As physicians practice efficient health care ethics, before treating, a diagnosis must first be established. So in this post, we would briefly explain what fleas are, how they could get in your home, how they grow in different stages, and most importantly when and how to vacuum the fleas.
What are Fleas?
Fleas are tiny parasites that can dwell and live off their host’s life force (blood). They are known to cause irritation, and discomfort to the host, they get more difficult to expel as they grow and stay longer in the host’s blood.
Let’s use this as an example; your pet can be infested with fleas if it comes in contact with a carpet full of fleas underneath. This can cause harm to your pet as it starts to feed on your pet’s blood the moment it enters the blood of your pet.
Now we have an idea of what these tiny parasites can cause, let’s find out how they could get in our home and keep multiplying.
How do Fleas get in your home?
These tiny parasites usually stick themselves onto rodents, feral cats, and other wildlife animals which come with these parasites into yards. Your pet may be playing outside and unknowingly pick up the fleas and they carry it inside your home.
Note: these tiny parasites prefer living on animal hosts, although this doesn’t imply they don’t infest on humans, they do and they also infest your carpet, bedding, and upholstery. These fleas can be very hard to detect.
How they grow in different stages
Flea eggs: in this stage, it is easy to expel the fleas by vacuuming. Because they normally can be seen on the surface of the host. They are on the host, but they aren’t firm on the host so they can easily fall off within a few hours. This where beater bar vacuums come handy, they are proven to expel 90% of flea eggs from carpets.
Note: Vacuuming fleas can be less effective as the density of the carpet increase.
Flea larvae: at this stage, the eggs are hatched and getting it expelled becomes difficult. Although at the larvae stage they hide from the light, they live at the bottom of carpets. When moved they twist and flip their stiff bodies around. This movement causes them to stick to carpet fibers and this way they become difficult to expel.
Note: at this stage vacuums can still eliminate larvae, but only about 50% from the carpets.
Flea cocoons: at this stage, the larvae are fully matured to start spinning cocoons to pupate. Its silky strands get clanged into carpet fibers, this makes vacuuming it even more difficult than the previous stages.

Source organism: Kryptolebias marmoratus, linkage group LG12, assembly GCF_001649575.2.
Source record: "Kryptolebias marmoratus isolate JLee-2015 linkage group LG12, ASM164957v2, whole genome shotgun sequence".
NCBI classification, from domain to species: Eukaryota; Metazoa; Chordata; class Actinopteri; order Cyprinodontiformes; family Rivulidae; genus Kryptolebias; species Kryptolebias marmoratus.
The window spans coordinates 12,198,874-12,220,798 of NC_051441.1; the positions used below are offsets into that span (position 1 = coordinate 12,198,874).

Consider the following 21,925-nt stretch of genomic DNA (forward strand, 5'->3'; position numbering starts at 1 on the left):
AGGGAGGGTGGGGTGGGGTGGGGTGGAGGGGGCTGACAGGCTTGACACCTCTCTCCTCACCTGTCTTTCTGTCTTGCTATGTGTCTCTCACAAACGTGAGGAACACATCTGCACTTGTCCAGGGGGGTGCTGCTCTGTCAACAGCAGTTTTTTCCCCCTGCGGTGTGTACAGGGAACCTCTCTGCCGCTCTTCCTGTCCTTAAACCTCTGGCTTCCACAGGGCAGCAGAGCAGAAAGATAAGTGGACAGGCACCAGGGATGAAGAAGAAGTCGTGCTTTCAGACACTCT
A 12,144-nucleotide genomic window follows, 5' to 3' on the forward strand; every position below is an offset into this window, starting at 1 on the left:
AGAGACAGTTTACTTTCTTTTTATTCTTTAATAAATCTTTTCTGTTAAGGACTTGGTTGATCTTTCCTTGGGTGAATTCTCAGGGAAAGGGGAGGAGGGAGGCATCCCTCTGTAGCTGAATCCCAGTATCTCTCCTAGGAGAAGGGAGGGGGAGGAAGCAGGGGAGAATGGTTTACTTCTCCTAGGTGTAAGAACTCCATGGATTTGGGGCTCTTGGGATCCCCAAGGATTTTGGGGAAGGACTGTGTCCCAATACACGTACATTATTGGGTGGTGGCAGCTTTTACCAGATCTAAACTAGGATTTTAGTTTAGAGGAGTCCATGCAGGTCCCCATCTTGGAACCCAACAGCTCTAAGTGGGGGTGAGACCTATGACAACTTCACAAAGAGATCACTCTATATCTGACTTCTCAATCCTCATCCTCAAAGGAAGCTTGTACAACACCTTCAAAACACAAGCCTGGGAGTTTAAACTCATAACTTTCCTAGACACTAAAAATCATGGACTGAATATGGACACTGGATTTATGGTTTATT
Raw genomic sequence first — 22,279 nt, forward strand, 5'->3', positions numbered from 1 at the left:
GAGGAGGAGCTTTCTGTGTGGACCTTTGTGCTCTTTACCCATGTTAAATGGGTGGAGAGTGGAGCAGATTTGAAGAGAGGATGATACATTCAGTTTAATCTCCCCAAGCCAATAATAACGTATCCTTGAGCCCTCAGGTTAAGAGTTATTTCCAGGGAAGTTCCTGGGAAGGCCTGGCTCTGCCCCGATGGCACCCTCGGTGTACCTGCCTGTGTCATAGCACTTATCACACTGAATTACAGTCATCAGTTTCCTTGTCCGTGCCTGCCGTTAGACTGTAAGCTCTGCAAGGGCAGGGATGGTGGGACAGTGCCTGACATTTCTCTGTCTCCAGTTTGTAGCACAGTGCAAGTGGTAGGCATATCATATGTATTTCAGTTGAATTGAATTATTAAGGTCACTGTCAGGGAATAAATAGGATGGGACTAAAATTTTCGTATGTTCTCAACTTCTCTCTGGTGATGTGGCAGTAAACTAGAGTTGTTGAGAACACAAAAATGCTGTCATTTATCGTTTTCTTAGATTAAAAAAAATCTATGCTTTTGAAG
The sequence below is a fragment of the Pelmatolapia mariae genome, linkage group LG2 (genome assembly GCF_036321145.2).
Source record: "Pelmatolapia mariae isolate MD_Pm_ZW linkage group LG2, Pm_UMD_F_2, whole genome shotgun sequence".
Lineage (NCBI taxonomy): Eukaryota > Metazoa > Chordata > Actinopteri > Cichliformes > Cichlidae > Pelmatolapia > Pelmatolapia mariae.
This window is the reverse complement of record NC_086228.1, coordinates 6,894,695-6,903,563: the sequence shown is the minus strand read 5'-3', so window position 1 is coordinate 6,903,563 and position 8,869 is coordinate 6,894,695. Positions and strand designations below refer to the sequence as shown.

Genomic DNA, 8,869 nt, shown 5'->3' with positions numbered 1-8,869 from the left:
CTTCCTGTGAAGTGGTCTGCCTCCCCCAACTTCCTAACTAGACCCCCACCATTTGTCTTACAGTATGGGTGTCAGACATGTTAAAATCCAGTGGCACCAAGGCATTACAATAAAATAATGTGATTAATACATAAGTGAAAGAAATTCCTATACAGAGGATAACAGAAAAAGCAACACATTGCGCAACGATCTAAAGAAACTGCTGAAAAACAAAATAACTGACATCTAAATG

Note: this also depends on your carpet type. Vacuums can still expel fleas at cocooned stages but they eliminate at about 63.8%
We’ve seen how they grow in different stages and the difficulties involved at each stage. So how often should we then vacuum for fleas?
How often should you vacuum for Fleas?
From all the stages we explored, it’s best you vacuum frequently so you can eliminate them before they start metamorphosis.
Note: In most homes flea eggs hatch at about 2-3 days once they get laid. Due to the speed at which they hatch, it’s important you vacuum at least every single day. Once you start vacuuming early enough a large portion would be gone before recuperating.
How long should you continue to vacuum the Fleas?
Know you know how often you ought to vacuum so you can eliminate the flea eggs, but how long can you continue doing this? Here’s why; fleas get fully matured in just 17-27 days. Even after it has been treated, it would still take up to 3 – 9 weeks for the infestation to end completely. Some experts declare 2-4 months for complete eradication.
Where the problem comes in, at the cocooned stage, the adults can stay dormant for up to 4 months. This delay in emergence causes pest control issues.
On the other hand, you can stimulate these hosts and force the adults to emerge early if you vacuum frequently.
A rule of thumb is for you to vacuum daily for at least 3 – 9 weeks.
I recommend you treat your pets, environments, and carpet. You can spray insecticides on the carpet as it goes deeper than your vacuum would. At this stage, you can reduce the vacuuming to 2 – 3 times weekly
Note: I recommend you continue vacuuming as it helps drive the early adults out of their cocoons. You can start vacuuming normally after control of the parasites (5 – 6 months preferably)
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Note: if you choose to spray at all, I recommend you spray first, and then wait for it to dry out before you start vacuuming.
Do you have any questions regarding how long you should vacuum to eliminate fleas? Please let us know in the comments! If you enjoyed this post, please share! ~Remember sharing is caring! ~